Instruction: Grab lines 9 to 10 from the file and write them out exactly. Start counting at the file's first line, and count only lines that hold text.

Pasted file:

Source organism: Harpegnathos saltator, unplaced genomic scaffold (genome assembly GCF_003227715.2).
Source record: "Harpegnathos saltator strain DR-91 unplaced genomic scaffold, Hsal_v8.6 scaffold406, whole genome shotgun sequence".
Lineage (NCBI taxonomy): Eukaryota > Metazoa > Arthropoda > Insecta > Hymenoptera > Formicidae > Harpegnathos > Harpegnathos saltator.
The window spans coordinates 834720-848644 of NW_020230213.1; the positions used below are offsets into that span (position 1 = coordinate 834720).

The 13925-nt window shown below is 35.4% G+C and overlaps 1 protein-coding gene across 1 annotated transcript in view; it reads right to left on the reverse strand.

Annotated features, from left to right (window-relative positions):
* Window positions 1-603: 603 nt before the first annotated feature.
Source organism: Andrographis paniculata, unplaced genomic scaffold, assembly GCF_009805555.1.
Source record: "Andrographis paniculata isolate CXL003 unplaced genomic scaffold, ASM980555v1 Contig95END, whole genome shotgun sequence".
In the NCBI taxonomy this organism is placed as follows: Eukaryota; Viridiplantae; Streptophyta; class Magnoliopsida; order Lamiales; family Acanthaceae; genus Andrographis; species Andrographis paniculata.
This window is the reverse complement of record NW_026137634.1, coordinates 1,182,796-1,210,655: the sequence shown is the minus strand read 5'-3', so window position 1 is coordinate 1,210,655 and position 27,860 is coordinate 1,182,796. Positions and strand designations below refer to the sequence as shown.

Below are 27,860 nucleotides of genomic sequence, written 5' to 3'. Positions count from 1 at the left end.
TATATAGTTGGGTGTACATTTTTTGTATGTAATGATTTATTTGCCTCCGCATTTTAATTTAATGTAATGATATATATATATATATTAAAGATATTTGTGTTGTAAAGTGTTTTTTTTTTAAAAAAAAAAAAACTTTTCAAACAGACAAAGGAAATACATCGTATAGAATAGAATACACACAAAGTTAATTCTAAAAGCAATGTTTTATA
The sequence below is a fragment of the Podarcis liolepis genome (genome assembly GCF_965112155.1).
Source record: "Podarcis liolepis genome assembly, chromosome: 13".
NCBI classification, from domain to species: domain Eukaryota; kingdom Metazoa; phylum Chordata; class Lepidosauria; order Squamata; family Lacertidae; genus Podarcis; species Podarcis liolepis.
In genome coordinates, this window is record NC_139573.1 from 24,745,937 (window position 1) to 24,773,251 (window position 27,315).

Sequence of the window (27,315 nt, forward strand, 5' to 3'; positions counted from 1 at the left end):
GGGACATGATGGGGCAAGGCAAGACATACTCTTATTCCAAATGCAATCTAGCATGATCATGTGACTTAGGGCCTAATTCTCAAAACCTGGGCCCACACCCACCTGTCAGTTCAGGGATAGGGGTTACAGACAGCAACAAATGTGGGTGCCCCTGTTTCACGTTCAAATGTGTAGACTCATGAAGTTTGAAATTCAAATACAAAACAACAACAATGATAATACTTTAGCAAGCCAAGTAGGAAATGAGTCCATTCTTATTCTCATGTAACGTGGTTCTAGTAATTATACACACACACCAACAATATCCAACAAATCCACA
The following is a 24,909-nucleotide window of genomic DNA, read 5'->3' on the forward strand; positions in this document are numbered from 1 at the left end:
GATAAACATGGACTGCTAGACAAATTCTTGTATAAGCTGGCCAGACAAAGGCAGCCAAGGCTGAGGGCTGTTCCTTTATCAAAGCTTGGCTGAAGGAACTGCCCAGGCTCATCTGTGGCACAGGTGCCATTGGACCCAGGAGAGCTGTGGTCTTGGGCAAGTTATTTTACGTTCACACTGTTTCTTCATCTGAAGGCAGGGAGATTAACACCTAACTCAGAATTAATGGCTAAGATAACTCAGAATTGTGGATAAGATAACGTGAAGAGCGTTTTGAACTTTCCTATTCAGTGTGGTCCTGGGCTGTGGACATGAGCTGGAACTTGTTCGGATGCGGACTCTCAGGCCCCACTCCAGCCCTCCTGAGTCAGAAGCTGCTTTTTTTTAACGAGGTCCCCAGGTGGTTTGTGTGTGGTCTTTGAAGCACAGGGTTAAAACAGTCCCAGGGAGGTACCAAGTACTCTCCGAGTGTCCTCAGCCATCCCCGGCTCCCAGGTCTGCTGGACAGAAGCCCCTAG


Source record: "Andrographis paniculata isolate CXL003 unplaced genomic scaffold, ASM980555v1 Contig95END, whole genome shotgun sequence".
In the NCBI taxonomy this organism is placed as follows: Eukaryota; Viridiplantae; Streptophyta; class Magnoliopsida; order Lamiales; family Acanthaceae; genus Andrographis; species Andrographis paniculata.